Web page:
Labour scaremongering over Abertay University condemned

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By G.A.Ponsonby
 
Outgoing Labour front man Iain Gray has been accused of “scaremongering” after claiming that Abertay University was to close with the loss of 500 jobs.
 
Mr Gray made the allegation during First Minister’s Questions where he also accused Education Secretary Mike Russell of having a “hit list” of Universities that he intended to close.

Speaking in the chamber Mr Gray cited a statement from Mr Russell last week as proof that closures were being planned. 

Mr Gray claimed that “last week Mike Russell told us he was going to shut colleges” and asked how many the SNP were “going to get rid of”.  Mr Gray added: “It’s not just colleges, he’s going to get rid of Universities too” and said “Everyone knows that Mike Russell has a hit list”. 

“The fact is the First Minister … is going to close Abertay university” claimed Mr Gray who then demanded Mr Salmond clarify whether it will indeed close.

However his claim that Abertay was to close brought a stinging rebuke from the First Minister who ignored the question and instead openly accused the Labour front man of twice misrepresenting Mr Russell.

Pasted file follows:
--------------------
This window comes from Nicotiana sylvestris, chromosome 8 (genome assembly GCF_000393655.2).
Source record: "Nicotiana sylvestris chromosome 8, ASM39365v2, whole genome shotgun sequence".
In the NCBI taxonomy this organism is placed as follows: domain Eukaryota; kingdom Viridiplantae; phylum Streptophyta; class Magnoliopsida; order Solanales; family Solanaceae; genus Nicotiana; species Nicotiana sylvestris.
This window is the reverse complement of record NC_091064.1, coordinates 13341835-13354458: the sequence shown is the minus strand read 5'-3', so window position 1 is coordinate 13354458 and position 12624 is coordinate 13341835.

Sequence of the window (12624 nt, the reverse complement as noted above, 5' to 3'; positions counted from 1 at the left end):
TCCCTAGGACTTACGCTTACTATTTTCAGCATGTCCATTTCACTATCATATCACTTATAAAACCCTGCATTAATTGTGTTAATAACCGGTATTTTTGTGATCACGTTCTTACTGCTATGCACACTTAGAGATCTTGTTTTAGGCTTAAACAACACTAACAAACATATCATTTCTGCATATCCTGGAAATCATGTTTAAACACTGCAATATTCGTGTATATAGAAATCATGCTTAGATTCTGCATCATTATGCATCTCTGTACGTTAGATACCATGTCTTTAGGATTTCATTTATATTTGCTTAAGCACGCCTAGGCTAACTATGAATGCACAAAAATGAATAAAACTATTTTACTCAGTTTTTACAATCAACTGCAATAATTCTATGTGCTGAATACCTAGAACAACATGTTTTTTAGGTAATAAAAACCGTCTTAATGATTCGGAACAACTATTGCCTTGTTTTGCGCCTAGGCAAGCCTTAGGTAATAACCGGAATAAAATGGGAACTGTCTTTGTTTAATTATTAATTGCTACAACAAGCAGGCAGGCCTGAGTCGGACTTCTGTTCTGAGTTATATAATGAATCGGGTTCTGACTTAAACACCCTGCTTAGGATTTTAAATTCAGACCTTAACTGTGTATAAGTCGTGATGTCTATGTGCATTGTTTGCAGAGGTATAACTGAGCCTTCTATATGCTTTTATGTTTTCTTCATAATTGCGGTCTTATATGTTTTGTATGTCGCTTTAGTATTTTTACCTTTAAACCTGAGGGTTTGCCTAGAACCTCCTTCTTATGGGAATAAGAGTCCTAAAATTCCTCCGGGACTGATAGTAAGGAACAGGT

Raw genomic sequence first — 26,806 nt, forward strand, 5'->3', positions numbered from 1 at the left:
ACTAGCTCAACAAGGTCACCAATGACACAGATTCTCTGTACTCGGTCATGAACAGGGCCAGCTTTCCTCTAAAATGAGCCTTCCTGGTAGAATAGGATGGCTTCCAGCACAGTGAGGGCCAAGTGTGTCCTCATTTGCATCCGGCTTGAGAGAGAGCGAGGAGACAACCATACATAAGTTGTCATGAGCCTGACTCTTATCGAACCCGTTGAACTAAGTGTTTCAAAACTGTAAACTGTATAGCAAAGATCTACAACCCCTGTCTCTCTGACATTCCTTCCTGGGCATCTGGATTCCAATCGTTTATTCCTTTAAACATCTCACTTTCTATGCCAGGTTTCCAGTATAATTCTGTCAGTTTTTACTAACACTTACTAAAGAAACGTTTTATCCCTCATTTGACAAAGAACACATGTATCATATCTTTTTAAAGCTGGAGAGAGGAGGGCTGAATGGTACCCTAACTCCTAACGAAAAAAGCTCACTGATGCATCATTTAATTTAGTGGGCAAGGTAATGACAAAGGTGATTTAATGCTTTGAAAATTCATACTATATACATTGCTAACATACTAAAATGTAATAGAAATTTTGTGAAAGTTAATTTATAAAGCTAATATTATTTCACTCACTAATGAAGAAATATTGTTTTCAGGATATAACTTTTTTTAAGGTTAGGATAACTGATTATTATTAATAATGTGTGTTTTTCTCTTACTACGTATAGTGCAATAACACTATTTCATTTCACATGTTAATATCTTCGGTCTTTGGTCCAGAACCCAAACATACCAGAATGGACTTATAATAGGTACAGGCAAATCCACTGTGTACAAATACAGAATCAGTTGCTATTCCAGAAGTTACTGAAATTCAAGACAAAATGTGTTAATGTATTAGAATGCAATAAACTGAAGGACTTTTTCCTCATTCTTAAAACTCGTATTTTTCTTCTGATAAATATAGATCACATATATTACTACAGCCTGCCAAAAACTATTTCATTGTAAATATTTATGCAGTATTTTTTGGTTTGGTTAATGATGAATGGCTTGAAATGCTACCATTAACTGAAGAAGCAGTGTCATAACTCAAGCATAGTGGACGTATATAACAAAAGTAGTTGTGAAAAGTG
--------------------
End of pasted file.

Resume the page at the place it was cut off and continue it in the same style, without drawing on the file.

Mr Salmond pointed out that what Mr Russell had in fact announced was a consultation on possible mergers, something he said Labour run Glasgow Council was itself in favour of.

The University is one of the smallest universities in the UK with a role of 4250 students and relies on the Scottish government for 60 per cent of its funding.  The Scottish Funding Council is currently seeking an evaluation of the University’s role.

Speaking after the session SNP MSP for Dundee City West Joe Fitzpatrick condemned Iain Gray for claiming Abertay University was to be “closed”.

Mr Fitzpatrick said:
 
“It is disgraceful that Labour politicians are talking up the closure of Abertay University.
 
“There has been no suggestion from the Cabinet Secretary or anyone apart from Labour’s failed leader that Abertay will close.
 
“They will not be thanked by the university or students for doing so and for seeking to use the future of the institution as a political football.  It is too important for that.
 
“Abertay should be given the time and space to discuss with Dundee University what options there are to secure a bright future for higher education in the city, which ensures the continuation of the Abertay brand, maintains student numbers, course choices and the quality teaching and research the city is known for.
 
“There is clearly an opportunity and imperative to look at the merger of a number of functions to preserve the front line offer to students in Dundee.
 
“That should be the priority rather than spending £1million over 5 years to employ a new principal. I am confident that Dundee’s universities can rise to this challenge”